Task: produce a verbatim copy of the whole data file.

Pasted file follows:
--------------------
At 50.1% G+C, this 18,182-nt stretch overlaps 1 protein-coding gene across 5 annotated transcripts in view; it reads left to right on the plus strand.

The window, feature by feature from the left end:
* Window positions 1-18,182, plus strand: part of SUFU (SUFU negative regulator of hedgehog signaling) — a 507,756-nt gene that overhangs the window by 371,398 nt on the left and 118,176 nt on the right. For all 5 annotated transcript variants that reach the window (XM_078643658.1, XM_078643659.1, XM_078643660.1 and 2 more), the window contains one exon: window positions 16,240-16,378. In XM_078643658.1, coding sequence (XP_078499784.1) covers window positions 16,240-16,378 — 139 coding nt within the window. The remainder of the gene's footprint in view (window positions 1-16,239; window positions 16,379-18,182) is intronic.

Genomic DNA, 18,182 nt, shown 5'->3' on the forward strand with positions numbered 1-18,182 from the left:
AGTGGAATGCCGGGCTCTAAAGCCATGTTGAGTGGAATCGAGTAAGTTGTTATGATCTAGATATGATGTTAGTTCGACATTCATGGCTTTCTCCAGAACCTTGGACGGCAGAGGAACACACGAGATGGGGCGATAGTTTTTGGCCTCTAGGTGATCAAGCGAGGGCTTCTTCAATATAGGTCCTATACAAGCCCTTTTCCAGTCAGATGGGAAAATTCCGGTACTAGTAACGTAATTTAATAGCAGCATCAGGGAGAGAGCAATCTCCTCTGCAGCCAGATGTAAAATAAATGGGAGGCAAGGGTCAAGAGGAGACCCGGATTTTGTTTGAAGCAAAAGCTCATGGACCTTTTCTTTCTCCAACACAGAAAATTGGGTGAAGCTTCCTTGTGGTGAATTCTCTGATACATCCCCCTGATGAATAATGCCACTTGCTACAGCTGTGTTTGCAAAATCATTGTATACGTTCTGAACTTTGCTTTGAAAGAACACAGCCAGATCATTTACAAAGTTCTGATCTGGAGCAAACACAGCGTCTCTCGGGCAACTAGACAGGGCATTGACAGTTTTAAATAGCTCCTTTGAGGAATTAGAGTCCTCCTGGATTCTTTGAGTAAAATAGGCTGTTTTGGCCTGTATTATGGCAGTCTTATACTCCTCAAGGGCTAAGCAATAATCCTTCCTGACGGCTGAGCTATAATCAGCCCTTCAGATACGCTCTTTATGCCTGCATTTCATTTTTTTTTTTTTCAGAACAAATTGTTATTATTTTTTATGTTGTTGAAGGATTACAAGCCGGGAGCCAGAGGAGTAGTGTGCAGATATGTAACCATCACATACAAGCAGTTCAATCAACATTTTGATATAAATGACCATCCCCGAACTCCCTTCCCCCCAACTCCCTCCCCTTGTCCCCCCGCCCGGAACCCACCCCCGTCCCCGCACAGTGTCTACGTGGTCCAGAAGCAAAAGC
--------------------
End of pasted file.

At 50.1% G+C, this 18,182-nt stretch overlaps 1 protein-coding gene across 5 annotated transcripts in view; it reads left to right on the plus strand.

The window, feature by feature from the left end:
* Window positions 1-18,182, plus strand: part of SUFU (SUFU negative regulator of hedgehog signaling) — a 507,756-nt gene that overhangs the window by 371,398 nt on the left and 118,176 nt on the right. For all 5 annotated transcript variants that reach the window (XM_078643658.1, XM_078643659.1, XM_078643660.1 and 2 more), the window contains one exon: window positions 16,240-16,378. In XM_078643658.1, coding sequence (XP_078499784.1) covers window positions 16,240-16,378 — 139 coding nt within the window. The remainder of the gene's footprint in view (window positions 1-16,239; window positions 16,379-18,182) is intronic.

Genomic DNA, 18,182 nt, shown 5'->3' on the forward strand with positions numbered 1-18,182 from the left:
AGTGGAATGCCGGGCTCTAAAGCCATGTTGAGTGGAATCGAGTAAGTTGTTATGATCTAGATATGATGTTAGTTCGACATTCATGGCTTTCTCCAGAACCTTGGACGGCAGAGGAACACACGAGATGGGGCGATAGTTTTTGGCCTCTAGGTGATCAAGCGAGGGCTTCTTCAATATAGGTCCTATACAAGCCCTTTTCCAGTCAGATGGGAAAATTCCGGTACTAGTAACGTAATTTAATAGCAGCATCAGGGAGAGAGCAATCTCCTCTGCAGCCAGATGTAAAATAAATGGGAGGCAAGGGTCAAGAGGAGACCCGGATTTTGTTTGAAGCAAAAGCTCATGGACCTTTTCTTTCTCCAACACAGAAAATTGGGTGAAGCTTCCTTGTGGTGAATTCTCTGATACATCCCCCTGATGAATAATGCCACTTGCTACAGCTGTGTTTGCAAAATCATTGTATACGTTCTGAACTTTGCTTTGAAAGAACACAGCCAGATCATTTACAAAGTTCTGATCTGGAGCAAACACAGCGTCTCTCGGGCAACTAGACAGGGCATTGACAGTTTTAAATAGCTCCTTTGAGGAATTAGAGTCCTCCTGGATTCTTTGAGTAAAATAGGCTGTTTTGGCCTGTATTATGGCAGTCTTATACTCCTCAAGGGCTAAGCAATAATCCTTCCTGACGGCTGAGCTATAATCAGCCCTTCAGATACGCTCTTTATGCCTGCATTTCATTTTTTTTTTTTTCAGAACAAATTGTTATTATTTTTTATGTTGTTGAAGGATTACAAGCCGGGAGCCAGAGGAGTAGTGTGCAGATATGTAACCATCACATACAAGCAGTTCAATCAACATTTTGATATAAATGACCATCCCCGAACTCCCTTCCCCCCAACTCCCTCCCCTTGTCCCCCCGCCCGGAACCCACCCCCGTCCCCGCACAGTGTCTACGTGGTCCAGAAGCAAAAGC